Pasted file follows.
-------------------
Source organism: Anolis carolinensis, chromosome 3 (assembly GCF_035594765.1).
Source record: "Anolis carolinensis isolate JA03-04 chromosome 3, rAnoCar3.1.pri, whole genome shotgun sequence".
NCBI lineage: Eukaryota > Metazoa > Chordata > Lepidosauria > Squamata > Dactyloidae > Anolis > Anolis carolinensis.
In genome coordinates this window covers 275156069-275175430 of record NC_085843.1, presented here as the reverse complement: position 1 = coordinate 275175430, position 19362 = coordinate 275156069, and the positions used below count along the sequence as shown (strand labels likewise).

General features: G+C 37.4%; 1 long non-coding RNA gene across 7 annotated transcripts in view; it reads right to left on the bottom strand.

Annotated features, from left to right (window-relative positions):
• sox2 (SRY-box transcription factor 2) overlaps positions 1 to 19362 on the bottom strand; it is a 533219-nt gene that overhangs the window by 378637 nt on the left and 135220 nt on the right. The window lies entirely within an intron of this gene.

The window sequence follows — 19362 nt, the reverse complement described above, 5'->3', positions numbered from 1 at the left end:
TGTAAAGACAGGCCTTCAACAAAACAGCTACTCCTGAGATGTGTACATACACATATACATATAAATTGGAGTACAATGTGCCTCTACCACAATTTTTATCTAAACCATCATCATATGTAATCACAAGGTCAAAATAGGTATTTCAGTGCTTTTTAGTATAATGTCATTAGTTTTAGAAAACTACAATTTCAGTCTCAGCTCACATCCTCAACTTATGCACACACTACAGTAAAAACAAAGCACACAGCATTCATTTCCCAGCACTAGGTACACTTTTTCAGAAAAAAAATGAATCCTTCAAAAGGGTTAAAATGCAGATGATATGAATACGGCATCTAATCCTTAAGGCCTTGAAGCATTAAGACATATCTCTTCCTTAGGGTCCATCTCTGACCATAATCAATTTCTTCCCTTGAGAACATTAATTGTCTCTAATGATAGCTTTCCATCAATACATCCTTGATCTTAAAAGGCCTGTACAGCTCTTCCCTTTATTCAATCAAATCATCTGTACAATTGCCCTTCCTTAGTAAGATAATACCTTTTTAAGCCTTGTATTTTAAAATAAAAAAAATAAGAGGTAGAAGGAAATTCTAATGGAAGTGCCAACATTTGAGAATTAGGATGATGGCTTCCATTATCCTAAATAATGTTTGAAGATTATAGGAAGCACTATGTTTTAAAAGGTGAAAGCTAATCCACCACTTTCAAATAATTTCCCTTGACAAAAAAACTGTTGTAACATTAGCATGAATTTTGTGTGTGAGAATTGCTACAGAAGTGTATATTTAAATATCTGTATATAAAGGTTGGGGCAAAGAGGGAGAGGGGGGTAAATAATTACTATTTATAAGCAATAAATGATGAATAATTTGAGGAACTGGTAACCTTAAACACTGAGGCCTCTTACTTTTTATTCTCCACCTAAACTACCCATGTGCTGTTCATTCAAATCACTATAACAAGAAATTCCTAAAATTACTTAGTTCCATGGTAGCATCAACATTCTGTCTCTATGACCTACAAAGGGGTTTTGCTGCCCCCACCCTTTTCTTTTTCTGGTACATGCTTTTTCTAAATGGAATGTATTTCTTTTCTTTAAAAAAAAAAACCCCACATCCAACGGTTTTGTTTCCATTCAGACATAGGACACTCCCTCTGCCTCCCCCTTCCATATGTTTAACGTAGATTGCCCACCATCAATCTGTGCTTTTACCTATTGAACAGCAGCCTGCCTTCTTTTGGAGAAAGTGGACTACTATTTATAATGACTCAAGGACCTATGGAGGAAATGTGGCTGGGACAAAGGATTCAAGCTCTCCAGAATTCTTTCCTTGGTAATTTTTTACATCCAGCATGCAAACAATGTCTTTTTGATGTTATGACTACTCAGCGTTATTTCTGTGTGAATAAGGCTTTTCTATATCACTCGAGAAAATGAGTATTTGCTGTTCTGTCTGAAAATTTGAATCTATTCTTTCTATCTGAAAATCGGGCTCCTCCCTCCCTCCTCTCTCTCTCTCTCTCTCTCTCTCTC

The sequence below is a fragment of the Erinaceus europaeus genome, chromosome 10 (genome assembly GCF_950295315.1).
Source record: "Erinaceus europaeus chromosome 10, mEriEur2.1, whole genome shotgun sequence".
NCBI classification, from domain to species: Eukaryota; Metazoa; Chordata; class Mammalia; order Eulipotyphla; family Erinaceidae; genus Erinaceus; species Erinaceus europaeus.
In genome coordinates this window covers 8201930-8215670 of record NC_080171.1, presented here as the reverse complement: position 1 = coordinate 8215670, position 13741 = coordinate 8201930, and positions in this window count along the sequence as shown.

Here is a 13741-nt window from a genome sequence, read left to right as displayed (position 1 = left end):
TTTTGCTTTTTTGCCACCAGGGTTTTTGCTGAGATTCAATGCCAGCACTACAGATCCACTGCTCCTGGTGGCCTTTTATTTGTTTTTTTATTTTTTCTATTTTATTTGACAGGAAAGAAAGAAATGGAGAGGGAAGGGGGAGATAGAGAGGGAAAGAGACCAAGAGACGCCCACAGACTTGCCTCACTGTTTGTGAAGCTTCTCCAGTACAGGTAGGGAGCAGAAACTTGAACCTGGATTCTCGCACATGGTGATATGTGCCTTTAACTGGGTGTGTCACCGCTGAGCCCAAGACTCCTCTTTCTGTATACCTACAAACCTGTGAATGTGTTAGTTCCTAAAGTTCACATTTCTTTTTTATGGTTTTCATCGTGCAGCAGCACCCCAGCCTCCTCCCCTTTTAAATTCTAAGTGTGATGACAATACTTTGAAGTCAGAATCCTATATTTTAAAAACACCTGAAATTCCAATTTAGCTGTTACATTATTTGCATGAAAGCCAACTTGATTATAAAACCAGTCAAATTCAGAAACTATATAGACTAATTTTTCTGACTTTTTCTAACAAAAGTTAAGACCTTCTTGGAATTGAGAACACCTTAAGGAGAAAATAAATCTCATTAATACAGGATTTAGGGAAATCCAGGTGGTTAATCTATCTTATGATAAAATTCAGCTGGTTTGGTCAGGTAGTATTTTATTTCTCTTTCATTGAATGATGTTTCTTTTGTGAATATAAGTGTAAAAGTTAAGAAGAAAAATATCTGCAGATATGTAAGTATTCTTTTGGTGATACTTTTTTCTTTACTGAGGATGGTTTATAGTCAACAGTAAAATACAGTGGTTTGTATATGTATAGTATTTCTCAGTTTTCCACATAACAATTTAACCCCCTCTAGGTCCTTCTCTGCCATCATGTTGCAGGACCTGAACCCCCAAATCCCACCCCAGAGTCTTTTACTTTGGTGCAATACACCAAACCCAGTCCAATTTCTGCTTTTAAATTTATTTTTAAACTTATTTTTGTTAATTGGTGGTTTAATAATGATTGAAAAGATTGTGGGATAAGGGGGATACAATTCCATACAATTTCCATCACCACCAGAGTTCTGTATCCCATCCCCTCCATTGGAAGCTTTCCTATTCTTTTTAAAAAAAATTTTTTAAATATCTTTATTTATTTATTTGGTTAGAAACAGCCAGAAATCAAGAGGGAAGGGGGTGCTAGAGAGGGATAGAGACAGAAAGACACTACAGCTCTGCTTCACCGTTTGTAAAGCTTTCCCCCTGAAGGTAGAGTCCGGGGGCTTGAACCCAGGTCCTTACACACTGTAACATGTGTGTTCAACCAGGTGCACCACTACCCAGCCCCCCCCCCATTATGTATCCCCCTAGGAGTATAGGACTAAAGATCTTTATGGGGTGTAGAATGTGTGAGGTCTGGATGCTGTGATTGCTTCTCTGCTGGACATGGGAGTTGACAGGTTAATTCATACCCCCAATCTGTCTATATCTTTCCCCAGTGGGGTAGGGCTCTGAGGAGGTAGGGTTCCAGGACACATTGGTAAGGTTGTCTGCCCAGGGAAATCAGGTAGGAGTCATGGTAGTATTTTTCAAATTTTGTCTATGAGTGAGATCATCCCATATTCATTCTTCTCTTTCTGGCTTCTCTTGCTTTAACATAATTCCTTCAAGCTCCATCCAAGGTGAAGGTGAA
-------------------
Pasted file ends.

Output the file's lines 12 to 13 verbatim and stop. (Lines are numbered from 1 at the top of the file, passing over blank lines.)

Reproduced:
NCBI classification, from domain to species: Eukaryota; Metazoa; Chordata; class Mammalia; order Eulipotyphla; family Erinaceidae; genus Erinaceus; species Erinaceus europaeus.
In genome coordinates this window covers 8201930-8215670 of record NC_080171.1, presented here as the reverse complement: position 1 = coordinate 8215670, position 13741 = coordinate 8201930, and positions in this window count along the sequence as shown.